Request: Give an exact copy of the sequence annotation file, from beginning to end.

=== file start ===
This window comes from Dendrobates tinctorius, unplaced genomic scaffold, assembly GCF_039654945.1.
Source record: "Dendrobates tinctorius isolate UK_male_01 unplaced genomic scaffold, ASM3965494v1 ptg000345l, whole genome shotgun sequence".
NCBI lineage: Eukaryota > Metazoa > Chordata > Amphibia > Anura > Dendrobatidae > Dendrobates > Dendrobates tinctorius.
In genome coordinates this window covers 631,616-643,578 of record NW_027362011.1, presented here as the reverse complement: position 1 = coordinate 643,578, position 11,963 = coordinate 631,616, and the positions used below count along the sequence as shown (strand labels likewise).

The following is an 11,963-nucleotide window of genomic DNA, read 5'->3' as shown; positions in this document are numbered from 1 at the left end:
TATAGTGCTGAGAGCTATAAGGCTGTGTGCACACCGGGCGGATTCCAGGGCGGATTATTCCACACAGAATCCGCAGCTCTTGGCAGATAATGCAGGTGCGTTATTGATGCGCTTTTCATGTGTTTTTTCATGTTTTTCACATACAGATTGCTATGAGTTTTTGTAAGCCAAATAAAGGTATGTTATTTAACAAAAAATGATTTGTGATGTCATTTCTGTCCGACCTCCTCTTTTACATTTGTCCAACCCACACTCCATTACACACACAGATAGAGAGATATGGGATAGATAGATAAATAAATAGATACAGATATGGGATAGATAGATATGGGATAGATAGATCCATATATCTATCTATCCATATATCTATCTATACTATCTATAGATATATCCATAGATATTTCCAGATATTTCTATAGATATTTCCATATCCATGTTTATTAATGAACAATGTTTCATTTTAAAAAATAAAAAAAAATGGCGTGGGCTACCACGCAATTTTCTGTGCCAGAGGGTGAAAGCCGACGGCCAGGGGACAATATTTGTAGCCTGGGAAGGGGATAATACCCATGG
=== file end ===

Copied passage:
This window comes from Dendrobates tinctorius, unplaced genomic scaffold, assembly GCF_039654945.1.
Source record: "Dendrobates tinctorius isolate UK_male_01 unplaced genomic scaffold, ASM3965494v1 ptg000345l, whole genome shotgun sequence".
NCBI lineage: Eukaryota > Metazoa > Chordata > Amphibia > Anura > Dendrobatidae > Dendrobates > Dendrobates tinctorius.
In genome coordinates this window covers 631,616-643,578 of record NW_027362011.1, presented here as the reverse complement: position 1 = coordinate 643,578, position 11,963 = coordinate 631,616, and the positions used below count along the sequence as shown (strand labels likewise).

The following is an 11,963-nucleotide window of genomic DNA, read 5'->3' as shown; positions in this document are numbered from 1 at the left end:
TATAGTGCTGAGAGCTATAAGGCTGTGTGCACACCGGGCGGATTCCAGGGCGGATTATTCCACACAGAATCCGCAGCTCTTGGCAGATAATGCAGGTGCGTTATTGATGCGCTTTTCATGTGTTTTTTCATGTTTTTCACATACAGATTGCTATGAGTTTTTGTAAGCCAAATAAAGGTATGTTATTTAACAAAAAATGATTTGTGATGTCATTTCTGTCCGACCTCCTCTTTTACATTTGTCCAACCCACACTCCATTACACACACAGATAGAGAGATATGGGATAGATAGATAAATAAATAGATACAGATATGGGATAGATAGATATGGGATAGATAGATCCATATATCTATCTATCCATATATCTATCTATACTATCTATAGATATATCCATAGATATTTCCAGATATTTCTATAGATATTTCCATATCCATGTTTATTAATGAACAATGTTTCATTTTAAAAAATAAAAAAAAATGGCGTGGGCTACCACGCAATTTTCTGTGCCAGAGGGTGAAAGCCGACGGCCAGGGGACAATATTTGTAGCCTGGGAAGGGGATAATACCCATGG